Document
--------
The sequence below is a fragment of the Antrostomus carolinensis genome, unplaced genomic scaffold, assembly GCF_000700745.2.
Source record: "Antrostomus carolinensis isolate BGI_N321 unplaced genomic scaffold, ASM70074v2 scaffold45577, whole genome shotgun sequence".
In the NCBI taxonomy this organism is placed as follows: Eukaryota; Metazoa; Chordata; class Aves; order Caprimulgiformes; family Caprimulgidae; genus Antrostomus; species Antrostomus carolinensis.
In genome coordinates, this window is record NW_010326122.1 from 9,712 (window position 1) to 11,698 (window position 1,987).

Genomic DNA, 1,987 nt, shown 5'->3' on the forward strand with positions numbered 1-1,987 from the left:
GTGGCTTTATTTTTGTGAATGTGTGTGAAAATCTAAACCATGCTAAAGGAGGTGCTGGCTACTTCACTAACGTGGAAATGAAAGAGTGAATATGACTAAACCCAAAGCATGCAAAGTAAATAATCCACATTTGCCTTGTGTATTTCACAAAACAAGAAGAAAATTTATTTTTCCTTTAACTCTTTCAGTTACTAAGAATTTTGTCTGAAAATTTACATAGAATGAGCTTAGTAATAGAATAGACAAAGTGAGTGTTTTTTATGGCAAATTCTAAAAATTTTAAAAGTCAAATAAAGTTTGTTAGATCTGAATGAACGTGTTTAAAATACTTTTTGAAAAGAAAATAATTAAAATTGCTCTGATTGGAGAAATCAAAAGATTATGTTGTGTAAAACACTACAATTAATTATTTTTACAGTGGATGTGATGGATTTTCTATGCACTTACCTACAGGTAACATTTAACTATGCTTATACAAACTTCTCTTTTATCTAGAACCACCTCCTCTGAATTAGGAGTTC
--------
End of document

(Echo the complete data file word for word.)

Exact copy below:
The sequence below is a fragment of the Antrostomus carolinensis genome, unplaced genomic scaffold, assembly GCF_000700745.2.
Source record: "Antrostomus carolinensis isolate BGI_N321 unplaced genomic scaffold, ASM70074v2 scaffold45577, whole genome shotgun sequence".
In the NCBI taxonomy this organism is placed as follows: Eukaryota; Metazoa; Chordata; class Aves; order Caprimulgiformes; family Caprimulgidae; genus Antrostomus; species Antrostomus carolinensis.
In genome coordinates, this window is record NW_010326122.1 from 9,712 (window position 1) to 11,698 (window position 1,987).

Genomic DNA, 1,987 nt, shown 5'->3' on the forward strand with positions numbered 1-1,987 from the left:
GTGGCTTTATTTTTGTGAATGTGTGTGAAAATCTAAACCATGCTAAAGGAGGTGCTGGCTACTTCACTAACGTGGAAATGAAAGAGTGAATATGACTAAACCCAAAGCATGCAAAGTAAATAATCCACATTTGCCTTGTGTATTTCACAAAACAAGAAGAAAATTTATTTTTCCTTTAACTCTTTCAGTTACTAAGAATTTTGTCTGAAAATTTACATAGAATGAGCTTAGTAATAGAATAGACAAAGTGAGTGTTTTTTATGGCAAATTCTAAAAATTTTAAAAGTCAAATAAAGTTTGTTAGATCTGAATGAACGTGTTTAAAATACTTTTTGAAAAGAAAATAATTAAAATTGCTCTGATTGGAGAAATCAAAAGATTATGTTGTGTAAAACACTACAATTAATTATTTTTACAGTGGATGTGATGGATTTTCTATGCACTTACCTACAGGTAACATTTAACTATGCTTATACAAACTTCTCTTTTATCTAGAACCACCTCCTCTGAATTAGGAGTTC